AKIPRESS.COM - Walking is just not enough, according to a new review of the evidence from Public Health England, which reveals a major disconnect between the exercise people need and what they actually do, The Guardian reports.
Those who thought 10,000 steps a day or a brisk daily trudge from a further bus stop meant they were doing enough to stay fit and healthy have got it wrong. People should also all be doing tai chi, weight lifting or ballroom dancing – although carrying home heavy shopping bags might do the trick.
Aerobic exercise, such as walking or gardening, is good for the heart and improves the circulation. PHE’s review said that muscle and bone strengthening and balance activities are also vital for health and future wellbeing, but they are neglected.
In older adults poor muscle strength increased the risk of a fall by 76%, PHE said. Those who have already had a fall are three times more likely to fall again. Strengthening and balance activities not only help prevent falls, but also help improve mood, sleeping patterns, increase energy levels and reduce the risk of an early death.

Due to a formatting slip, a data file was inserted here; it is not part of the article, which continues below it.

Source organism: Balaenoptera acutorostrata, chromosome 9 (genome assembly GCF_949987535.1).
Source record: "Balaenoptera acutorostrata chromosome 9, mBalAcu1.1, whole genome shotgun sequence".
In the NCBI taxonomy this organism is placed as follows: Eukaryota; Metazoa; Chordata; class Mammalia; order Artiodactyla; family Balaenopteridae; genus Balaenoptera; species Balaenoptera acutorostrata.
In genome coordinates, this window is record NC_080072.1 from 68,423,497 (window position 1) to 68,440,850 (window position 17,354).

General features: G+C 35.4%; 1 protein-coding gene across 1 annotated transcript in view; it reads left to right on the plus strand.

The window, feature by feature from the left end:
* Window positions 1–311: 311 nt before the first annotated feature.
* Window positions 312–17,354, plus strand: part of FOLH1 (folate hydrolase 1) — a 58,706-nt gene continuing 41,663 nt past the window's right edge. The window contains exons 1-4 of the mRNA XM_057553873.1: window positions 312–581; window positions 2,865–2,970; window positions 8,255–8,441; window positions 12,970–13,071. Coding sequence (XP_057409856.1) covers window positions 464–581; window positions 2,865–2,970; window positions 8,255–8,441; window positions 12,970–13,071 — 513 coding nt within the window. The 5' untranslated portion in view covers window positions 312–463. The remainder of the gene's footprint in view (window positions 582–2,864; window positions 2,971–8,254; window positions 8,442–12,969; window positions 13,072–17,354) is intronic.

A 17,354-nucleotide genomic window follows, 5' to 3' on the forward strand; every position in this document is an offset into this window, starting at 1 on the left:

“People’s understanding of walking more and doing aerobic activity, keeping up the heart rate, has grown, but the need for us all to do two sessions of strength and balance exercise a week has been the Cinderella of public health advice,” said Louise Ansari from the Centre for Ageing Better, a charity set up with lottery funding a few years ago which co-wrote the review with PHE.
In 2011, the UK’s four chief medical officers issued guidance containing three pieces of exercise and activity advice, but only some of it has been well followed. Walking has become increasingly popular. But fewer people have taken on board the need to stand more and sit less and muscle strengthening and balance have been largely forgotten.
According to the Health Survey for England in 2016, 66% of men and 58% of women met the aerobic guideline – 150 minutes of moderate or 75 minutes of vigorous activity per week. But only 31% of men and 23% of women also did muscle-strengthening exercise and that dropped to 12% over the age of 65.